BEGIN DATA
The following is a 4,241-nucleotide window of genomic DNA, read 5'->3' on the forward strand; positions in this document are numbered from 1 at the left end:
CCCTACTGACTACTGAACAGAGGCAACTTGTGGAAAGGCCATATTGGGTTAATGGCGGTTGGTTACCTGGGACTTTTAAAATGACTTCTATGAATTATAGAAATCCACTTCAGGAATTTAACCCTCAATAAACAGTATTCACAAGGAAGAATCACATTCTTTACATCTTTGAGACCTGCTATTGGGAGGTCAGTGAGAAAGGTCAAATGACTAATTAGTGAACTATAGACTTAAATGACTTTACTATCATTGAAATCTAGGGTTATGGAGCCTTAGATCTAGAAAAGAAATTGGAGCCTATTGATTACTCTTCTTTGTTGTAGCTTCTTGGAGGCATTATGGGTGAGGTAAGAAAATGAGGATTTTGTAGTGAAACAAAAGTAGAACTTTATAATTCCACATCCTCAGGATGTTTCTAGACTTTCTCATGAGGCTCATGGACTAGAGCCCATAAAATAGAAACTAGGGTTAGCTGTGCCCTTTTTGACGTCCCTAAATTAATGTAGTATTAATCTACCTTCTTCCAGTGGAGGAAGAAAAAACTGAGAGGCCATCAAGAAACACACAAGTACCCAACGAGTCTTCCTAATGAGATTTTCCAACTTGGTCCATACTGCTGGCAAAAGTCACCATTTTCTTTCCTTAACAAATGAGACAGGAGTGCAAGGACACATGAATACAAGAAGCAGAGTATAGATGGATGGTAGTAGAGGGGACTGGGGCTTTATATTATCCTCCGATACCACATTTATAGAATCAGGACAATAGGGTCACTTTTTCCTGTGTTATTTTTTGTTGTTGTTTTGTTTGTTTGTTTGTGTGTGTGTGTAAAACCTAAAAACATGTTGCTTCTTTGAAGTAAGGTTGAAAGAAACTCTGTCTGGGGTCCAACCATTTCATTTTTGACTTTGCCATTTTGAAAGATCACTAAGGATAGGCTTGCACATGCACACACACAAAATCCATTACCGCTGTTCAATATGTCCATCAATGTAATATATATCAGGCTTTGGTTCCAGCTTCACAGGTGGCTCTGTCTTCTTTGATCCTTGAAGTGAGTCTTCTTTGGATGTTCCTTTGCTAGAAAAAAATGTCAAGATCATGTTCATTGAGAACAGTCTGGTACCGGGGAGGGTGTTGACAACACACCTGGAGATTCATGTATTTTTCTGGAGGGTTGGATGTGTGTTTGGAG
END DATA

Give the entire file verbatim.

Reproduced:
The following is a 4,241-nucleotide window of genomic DNA, read 5'->3' on the forward strand; positions in this document are numbered from 1 at the left end:
CCCTACTGACTACTGAACAGAGGCAACTTGTGGAAAGGCCATATTGGGTTAATGGCGGTTGGTTACCTGGGACTTTTAAAATGACTTCTATGAATTATAGAAATCCACTTCAGGAATTTAACCCTCAATAAACAGTATTCACAAGGAAGAATCACATTCTTTACATCTTTGAGACCTGCTATTGGGAGGTCAGTGAGAAAGGTCAAATGACTAATTAGTGAACTATAGACTTAAATGACTTTACTATCATTGAAATCTAGGGTTATGGAGCCTTAGATCTAGAAAAGAAATTGGAGCCTATTGATTACTCTTCTTTGTTGTAGCTTCTTGGAGGCATTATGGGTGAGGTAAGAAAATGAGGATTTTGTAGTGAAACAAAAGTAGAACTTTATAATTCCACATCCTCAGGATGTTTCTAGACTTTCTCATGAGGCTCATGGACTAGAGCCCATAAAATAGAAACTAGGGTTAGCTGTGCCCTTTTTGACGTCCCTAAATTAATGTAGTATTAATCTACCTTCTTCCAGTGGAGGAAGAAAAAACTGAGAGGCCATCAAGAAACACACAAGTACCCAACGAGTCTTCCTAATGAGATTTTCCAACTTGGTCCATACTGCTGGCAAAAGTCACCATTTTCTTTCCTTAACAAATGAGACAGGAGTGCAAGGACACATGAATACAAGAAGCAGAGTATAGATGGATGGTAGTAGAGGGGACTGGGGCTTTATATTATCCTCCGATACCACATTTATAGAATCAGGACAATAGGGTCACTTTTTCCTGTGTTATTTTTTGTTGTTGTTTTGTTTGTTTGTTTGTGTGTGTGTGTAAAACCTAAAAACATGTTGCTTCTTTGAAGTAAGGTTGAAAGAAACTCTGTCTGGGGTCCAACCATTTCATTTTTGACTTTGCCATTTTGAAAGATCACTAAGGATAGGCTTGCACATGCACACACACAAAATCCATTACCGCTGTTCAATATGTCCATCAATGTAATATATATCAGGCTTTGGTTCCAGCTTCACAGGTGGCTCTGTCTTCTTTGATCCTTGAAGTGAGTCTTCTTTGGATGTTCCTTTGCTAGAAAAAAATGTCAAGATCATGTTCATTGAGAACAGTCTGGTACCGGGGAGGGTGTTGACAACACACCTGGAGATTCATGTATTTTTCTGGAGGGTTGGATGTGTGTTTGGAG